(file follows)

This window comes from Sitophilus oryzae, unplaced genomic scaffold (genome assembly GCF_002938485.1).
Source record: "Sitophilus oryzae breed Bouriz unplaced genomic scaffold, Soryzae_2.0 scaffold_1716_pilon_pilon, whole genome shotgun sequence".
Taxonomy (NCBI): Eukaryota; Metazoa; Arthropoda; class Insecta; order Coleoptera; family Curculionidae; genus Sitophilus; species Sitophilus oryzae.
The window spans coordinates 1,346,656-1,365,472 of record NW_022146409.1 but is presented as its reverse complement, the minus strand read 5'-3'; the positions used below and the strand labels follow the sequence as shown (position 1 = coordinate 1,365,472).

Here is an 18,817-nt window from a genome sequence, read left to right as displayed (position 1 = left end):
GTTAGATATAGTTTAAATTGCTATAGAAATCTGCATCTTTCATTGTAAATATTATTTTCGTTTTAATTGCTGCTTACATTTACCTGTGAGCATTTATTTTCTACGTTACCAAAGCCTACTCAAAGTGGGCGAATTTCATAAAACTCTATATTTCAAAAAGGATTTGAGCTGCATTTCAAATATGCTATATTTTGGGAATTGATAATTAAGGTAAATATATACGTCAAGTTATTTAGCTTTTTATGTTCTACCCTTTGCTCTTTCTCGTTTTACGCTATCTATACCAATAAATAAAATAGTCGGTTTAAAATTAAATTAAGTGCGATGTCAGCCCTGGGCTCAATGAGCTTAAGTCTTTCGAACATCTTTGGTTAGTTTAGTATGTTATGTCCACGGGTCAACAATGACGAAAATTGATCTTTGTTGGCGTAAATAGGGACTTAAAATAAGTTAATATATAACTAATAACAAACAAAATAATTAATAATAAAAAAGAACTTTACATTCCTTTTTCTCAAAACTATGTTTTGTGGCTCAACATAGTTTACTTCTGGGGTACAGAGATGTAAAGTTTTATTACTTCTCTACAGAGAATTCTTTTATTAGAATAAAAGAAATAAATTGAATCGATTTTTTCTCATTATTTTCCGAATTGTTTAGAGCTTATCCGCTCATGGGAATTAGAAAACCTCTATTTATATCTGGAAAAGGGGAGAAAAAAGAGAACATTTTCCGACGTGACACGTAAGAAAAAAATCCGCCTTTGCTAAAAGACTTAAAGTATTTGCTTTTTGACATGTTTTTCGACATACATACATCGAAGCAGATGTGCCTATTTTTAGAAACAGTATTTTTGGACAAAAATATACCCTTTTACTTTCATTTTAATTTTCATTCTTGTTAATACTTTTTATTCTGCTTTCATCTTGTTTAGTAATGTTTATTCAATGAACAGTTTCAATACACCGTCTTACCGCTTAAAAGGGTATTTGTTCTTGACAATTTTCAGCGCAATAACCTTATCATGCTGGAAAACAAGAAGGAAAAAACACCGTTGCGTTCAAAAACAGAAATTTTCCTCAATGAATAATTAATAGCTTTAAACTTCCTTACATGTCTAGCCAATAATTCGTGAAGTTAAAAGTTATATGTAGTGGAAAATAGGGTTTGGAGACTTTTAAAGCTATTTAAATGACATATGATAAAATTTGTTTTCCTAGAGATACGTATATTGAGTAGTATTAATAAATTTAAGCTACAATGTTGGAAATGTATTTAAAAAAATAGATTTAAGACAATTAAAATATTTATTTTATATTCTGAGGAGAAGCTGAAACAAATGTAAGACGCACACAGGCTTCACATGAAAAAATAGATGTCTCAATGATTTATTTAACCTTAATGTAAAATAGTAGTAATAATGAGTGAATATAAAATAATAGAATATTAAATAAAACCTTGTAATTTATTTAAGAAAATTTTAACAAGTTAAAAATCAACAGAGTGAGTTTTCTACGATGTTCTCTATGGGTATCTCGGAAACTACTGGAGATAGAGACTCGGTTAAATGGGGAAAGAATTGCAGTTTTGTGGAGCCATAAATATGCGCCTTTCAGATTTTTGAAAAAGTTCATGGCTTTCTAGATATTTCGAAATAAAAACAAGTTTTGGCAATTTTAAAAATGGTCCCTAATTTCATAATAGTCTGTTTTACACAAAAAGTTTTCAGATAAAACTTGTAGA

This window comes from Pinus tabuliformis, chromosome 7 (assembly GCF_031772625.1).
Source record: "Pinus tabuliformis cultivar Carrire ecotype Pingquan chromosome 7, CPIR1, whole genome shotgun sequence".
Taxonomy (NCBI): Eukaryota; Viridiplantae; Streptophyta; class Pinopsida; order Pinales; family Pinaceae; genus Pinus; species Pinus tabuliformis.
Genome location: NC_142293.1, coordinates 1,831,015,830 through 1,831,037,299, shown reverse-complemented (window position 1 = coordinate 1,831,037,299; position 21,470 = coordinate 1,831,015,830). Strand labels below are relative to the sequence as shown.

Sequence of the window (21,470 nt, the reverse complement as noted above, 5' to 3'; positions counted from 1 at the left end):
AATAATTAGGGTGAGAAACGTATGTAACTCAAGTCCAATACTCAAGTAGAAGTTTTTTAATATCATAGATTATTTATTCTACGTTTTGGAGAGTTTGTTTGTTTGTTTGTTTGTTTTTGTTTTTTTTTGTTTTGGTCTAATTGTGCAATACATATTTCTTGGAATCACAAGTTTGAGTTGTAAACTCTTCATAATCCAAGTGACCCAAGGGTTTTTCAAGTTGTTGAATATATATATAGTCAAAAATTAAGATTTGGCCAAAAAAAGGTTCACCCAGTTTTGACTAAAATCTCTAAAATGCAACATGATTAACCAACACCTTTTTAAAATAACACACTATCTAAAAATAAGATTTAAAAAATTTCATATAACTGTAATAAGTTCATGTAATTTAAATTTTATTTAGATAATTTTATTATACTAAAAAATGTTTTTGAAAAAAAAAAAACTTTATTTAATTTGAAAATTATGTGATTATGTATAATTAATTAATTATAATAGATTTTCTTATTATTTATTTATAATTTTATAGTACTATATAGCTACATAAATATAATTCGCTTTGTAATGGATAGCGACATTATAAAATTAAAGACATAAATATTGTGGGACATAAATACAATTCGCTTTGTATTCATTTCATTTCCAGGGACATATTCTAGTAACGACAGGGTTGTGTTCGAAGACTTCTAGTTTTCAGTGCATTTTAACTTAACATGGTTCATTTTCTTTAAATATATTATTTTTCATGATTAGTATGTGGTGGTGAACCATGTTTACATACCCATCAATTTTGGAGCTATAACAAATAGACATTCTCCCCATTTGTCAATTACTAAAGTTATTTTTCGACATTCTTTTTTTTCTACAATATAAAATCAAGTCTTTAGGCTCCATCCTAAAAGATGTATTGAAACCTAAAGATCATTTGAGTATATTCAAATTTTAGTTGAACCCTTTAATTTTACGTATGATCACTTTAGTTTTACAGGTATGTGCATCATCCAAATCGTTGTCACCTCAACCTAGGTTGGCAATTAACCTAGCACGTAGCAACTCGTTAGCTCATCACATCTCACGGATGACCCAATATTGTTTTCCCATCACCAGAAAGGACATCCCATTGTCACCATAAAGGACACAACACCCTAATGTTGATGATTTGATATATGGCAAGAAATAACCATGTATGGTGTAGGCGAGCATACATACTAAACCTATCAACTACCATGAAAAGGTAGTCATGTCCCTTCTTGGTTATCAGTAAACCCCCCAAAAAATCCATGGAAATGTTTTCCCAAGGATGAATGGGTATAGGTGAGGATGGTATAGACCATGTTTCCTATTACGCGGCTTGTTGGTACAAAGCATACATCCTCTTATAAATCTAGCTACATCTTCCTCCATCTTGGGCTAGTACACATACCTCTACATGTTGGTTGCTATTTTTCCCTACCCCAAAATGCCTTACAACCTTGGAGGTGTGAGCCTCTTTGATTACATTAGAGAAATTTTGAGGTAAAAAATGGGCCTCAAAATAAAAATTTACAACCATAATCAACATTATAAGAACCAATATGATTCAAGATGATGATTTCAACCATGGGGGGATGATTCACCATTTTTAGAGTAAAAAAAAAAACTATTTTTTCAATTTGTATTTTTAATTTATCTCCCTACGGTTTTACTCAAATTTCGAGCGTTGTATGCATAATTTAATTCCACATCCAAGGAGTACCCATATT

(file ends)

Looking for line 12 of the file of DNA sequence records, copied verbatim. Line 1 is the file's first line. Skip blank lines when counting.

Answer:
AATAATTAGGGTGAGAAACGTATGTAACTCAAGTCCAATACTCAAGTAGAAGTTTTTTAATATCATAGATTATTTATTCTACGTTTTGGAGAGTTTGTTTGTTTGTTTGTTTGTTTTTGTTTTTTTTTGTTTTGGTCTAATTGTGCAATACATATTTCTTGGAATCACAAGTTTGAGTTGTAAACTCTTCATAATCCAAGTGACCCAAGGGTTTTTCAAGTTGTTGAATATATATATAGTCAAAAATTAAGATTTGGCCAAAAAAAGGTTCACCCAGTTTTGACTAAAATCTCTAAAATGCAACATGATTAACCAACACCTTTTTAAAATAACACACTATCTAAAAATAAGATTTAAAAAATTTCATATAACTGTAATAAGTTCATGTAATTTAAATTTTATTTAGATAATTTTATTATACTAAAAAATGTTTTTGAAAAAAAAAAAACTTTATTTAATTTGAAAATTATGTGATTATGTATAATTAATTAATTATAATAGATTTTCTTATTATTTATTTATAATTTTATAGTACTATATAGCTACATAAATATAATTCGCTTTGTAATGGATAGCGACATTATAAAATTAAAGACATAAATATTGTGGGACATAAATACAATTCGCTTTGTATTCATTTCATTTCCAGGGACATATTCTAGTAACGACAGGGTTGTGTTCGAAGACTTCTAGTTTTCAGTGCATTTTAACTTAACATGGTTCATTTTCTTTAAATATATTATTTTTCATGATTAGTATGTGGTGGTGAACCATGTTTACATACCCATCAATTTTGGAGCTATAACAAATAGACATTCTCCCCATTTGTCAATTACTAAAGTTATTTTTCGACATTCTTTTTTTTCTACAATATAAAATCAAGTCTTTAGGCTCCATCCTAAAAGATGTATTGAAACCTAAAGATCATTTGAGTATATTCAAATTTTAGTTGAACCCTTTAATTTTACGTATGATCACTTTAGTTTTACAGGTATGTGCATCATCCAAATCGTTGTCACCTCAACCTAGGTTGGCAATTAACCTAGCACGTAGCAACTCGTTAGCTCATCACATCTCACGGATGACCCAATATTGTTTTCCCATCACCAGAAAGGACATCCCATTGTCACCATAAAGGACACAACACCCTAATGTTGATGATTTGATATATGGCAAGAAATAACCATGTATGGTGTAGGCGAGCATACATACTAAACCTATCAACTACCATGAAAAGGTAGTCATGTCCCTTCTTGGTTATCAGTAAACCCCCCAAAAAATCCATGGAAATGTTTTCCCAAGGATGAATGGGTATAGGTGAGGATGGTATAGACCATGTTTCCTATTACGCGGCTTGTTGGTACAAAGCATACATCCTCTTATAAATCTAGCTACATCTTCCTCCATCTTGGGCTAGTACACATACCTCTACATGTTGGTTGCTATTTTTCCCTACCCCAAAATGCCTTACAACCTTGGAGGTGTGAGCCTCTTTGATTACATTAGAGAAATTTTGAGGTAAAAAATGGGCCTCAAAATAAAAATTTACAACCATAATCAACATTATAAGAACCAATATGATTCAAGATGATGATTTCAACCATGGGGGGATGATTCACCATTTTTAGAGTAAAAAAAAAAACTATTTTTTCAATTTGTATTTTTAATTTATCTCCCTACGGTTTTACTCAAATTTCGAGCGTTGTATGCATAATTTAATTCCACATCCAAGGAGTACCCATATT